The guidewire is advanced into or distal to the obstruction and the microcatheter 8 is then advanced over the guidewire so that the microcatheter 8 is also positioned within or distal to the obstruction. The guidewire is then withdrawn and the retriever 12 is advanced through the microcatheter 8. The microcatheter 8 is then withdrawn to expose part of the retriever 12 within or distal to the obstruction and withdrawn, if necessary, to contact the obstruction. The retriever 12 may be any suitable device which engages and dislodges the obstruction. For example, the retriever 12 may have a self-expanding element 20 having a free end 22 so that the element 20 is essentially a single filament or wire. The system of the present invention is particularly useful when using small devices to engage and remove the obstruction. In particular, the system of the present invention is useful for retrievers 12 having an outer diameter of less than 0.021 inch and even less than 0.018 inch when collapsed and contained within the microcatheter 8. A suitable device which may be used for the retriever 12 is sold by Concentric Medical.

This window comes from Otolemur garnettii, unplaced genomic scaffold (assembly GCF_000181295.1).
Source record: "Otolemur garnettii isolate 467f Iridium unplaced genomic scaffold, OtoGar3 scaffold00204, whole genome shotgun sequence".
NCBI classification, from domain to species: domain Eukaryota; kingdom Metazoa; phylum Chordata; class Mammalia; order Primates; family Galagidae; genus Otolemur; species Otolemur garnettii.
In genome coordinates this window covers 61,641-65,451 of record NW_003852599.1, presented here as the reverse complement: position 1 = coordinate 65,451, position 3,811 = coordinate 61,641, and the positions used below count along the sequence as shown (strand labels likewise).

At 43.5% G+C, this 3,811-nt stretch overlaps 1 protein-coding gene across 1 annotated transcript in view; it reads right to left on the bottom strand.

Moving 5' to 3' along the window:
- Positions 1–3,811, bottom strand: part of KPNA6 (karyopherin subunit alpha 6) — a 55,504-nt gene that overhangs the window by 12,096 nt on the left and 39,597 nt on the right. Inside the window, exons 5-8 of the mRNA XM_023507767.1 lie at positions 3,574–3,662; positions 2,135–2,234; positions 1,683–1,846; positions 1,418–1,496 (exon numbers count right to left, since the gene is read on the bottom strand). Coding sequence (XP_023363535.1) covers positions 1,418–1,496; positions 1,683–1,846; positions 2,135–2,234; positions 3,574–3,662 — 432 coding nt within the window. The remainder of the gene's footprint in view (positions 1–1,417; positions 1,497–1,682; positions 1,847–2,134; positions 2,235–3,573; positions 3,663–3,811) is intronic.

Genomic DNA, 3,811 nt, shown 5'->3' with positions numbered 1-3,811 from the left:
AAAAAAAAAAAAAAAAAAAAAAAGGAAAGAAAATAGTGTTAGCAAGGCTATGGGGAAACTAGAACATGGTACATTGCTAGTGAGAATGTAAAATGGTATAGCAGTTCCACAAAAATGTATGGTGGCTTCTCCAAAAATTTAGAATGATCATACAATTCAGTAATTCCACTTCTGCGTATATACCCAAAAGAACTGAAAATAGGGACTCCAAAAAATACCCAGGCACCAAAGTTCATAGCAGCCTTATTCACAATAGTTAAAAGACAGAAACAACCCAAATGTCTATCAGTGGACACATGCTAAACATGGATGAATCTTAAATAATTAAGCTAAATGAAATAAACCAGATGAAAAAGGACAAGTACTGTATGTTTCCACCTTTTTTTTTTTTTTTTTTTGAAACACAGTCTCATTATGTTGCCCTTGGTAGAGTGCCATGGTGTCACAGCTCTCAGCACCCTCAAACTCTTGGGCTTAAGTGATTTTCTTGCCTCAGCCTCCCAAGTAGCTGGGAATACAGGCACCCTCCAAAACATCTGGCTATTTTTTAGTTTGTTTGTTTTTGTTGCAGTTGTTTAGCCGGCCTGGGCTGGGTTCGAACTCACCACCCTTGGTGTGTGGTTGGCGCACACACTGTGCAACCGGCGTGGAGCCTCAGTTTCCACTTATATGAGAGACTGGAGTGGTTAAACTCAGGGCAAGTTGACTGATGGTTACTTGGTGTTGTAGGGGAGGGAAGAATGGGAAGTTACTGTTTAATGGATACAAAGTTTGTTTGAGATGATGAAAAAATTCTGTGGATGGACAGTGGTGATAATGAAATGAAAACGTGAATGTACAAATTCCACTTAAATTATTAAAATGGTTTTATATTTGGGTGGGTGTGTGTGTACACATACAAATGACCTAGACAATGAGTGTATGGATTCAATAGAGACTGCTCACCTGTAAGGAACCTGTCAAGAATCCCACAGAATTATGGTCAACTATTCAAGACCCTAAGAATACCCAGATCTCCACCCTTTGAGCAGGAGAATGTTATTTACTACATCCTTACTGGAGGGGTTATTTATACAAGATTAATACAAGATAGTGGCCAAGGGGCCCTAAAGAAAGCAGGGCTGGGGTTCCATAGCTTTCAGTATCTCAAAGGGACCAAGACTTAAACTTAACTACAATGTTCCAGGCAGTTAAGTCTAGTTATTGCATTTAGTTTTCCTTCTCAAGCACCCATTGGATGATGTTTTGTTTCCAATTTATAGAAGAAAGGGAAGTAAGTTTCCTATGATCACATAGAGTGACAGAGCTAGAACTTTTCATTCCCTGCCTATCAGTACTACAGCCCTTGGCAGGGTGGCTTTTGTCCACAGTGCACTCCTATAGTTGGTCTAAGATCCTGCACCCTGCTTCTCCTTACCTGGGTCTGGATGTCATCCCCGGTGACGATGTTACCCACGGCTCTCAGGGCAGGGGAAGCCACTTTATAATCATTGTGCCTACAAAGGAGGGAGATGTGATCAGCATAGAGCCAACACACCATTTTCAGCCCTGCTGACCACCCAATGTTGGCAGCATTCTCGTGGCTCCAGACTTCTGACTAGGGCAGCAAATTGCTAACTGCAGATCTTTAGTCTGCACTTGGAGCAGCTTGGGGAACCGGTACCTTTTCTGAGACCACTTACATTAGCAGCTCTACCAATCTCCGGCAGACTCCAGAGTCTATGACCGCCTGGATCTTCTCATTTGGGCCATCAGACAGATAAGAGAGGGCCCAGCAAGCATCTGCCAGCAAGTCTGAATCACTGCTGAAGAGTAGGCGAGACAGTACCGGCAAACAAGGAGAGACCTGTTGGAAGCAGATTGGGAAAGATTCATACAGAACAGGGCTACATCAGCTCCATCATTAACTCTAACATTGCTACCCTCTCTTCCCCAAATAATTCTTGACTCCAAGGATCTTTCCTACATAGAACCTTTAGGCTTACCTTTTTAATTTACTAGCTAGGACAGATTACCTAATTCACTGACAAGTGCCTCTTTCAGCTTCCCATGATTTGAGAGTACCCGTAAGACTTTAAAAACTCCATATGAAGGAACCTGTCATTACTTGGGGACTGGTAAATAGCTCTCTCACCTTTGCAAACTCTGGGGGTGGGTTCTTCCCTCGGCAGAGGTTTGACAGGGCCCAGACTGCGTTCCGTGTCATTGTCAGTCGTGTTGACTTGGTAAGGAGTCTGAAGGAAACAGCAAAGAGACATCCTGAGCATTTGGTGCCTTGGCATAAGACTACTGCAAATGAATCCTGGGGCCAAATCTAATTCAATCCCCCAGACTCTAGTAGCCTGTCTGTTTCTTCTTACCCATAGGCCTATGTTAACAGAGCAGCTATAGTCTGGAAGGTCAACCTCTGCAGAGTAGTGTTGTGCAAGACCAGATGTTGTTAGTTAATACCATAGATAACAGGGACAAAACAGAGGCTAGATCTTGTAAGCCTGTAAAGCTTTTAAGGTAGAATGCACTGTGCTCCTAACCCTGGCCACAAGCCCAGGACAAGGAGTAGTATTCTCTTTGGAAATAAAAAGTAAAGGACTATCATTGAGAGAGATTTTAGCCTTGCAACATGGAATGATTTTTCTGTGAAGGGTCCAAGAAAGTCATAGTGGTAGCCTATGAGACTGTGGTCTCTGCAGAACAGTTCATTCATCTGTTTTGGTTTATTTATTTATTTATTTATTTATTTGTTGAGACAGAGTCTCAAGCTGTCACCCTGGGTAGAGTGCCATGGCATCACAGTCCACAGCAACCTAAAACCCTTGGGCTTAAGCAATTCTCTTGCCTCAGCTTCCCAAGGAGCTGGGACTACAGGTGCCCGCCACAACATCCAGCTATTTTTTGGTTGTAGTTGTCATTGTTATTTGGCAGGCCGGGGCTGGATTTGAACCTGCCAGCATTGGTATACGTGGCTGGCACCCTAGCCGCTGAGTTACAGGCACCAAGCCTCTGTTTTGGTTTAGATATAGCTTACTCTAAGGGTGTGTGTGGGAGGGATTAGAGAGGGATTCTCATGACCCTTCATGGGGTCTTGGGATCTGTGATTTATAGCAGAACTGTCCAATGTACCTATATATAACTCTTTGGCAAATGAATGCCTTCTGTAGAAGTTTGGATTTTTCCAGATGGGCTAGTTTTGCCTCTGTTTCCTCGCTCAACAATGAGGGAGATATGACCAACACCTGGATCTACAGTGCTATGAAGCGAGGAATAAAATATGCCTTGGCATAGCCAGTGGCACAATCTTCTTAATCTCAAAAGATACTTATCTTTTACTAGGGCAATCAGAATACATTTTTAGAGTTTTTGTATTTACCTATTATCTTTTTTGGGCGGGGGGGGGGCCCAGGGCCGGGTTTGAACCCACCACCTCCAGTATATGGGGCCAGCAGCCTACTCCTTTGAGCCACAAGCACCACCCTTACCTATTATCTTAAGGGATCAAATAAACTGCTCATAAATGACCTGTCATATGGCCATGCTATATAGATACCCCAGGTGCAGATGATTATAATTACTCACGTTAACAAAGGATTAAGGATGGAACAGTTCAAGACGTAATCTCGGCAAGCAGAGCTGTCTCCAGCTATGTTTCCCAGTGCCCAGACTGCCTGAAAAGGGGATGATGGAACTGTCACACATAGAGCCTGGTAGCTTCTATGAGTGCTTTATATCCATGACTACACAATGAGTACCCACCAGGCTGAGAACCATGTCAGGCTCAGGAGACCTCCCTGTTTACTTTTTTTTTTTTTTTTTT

The support catheter 6 is sized to be advanced through the guide catheter 4 and over the retriever 12 and optionally over the microcatheter 8 as well. The support catheter 6 has a proximal portion which may be somewhat stiff and rigid for optimized advancement and support. A distal portion of the support catheter 6 is relatively flexible to navigate the tortuous vessels such as the distal ICA and the siphon. Although the support catheter 6 must be flexible enough to navigate these vessels, the support catheter 6 must also still be strong enough to prevent kinking and/or collapse during aspiration.

The support catheter 6 is sized to extend through the guide catheter 4 while optionally being large enough to accommodate the microcatheter 8. The support catheter 6 has a lumen 24 with a diameter of less than 0.065 inch along a distal portion 26 which extends at least 10 cm from a distal end 28. The microcatheter 8 may have an outer diameter of less than 0.060 inch, or even less than 0.050 inch, and may be within a range of about 0.025-0.060 inch along a distal portion 32 which extends for a length of at least 10 cm from a distal end 34. The lumen 17 of the microcatheter 8 may have a diameter of about 0.017 inch while the lumen of the support catheter 6 may have a diameter of about 0.040-0.065 inch.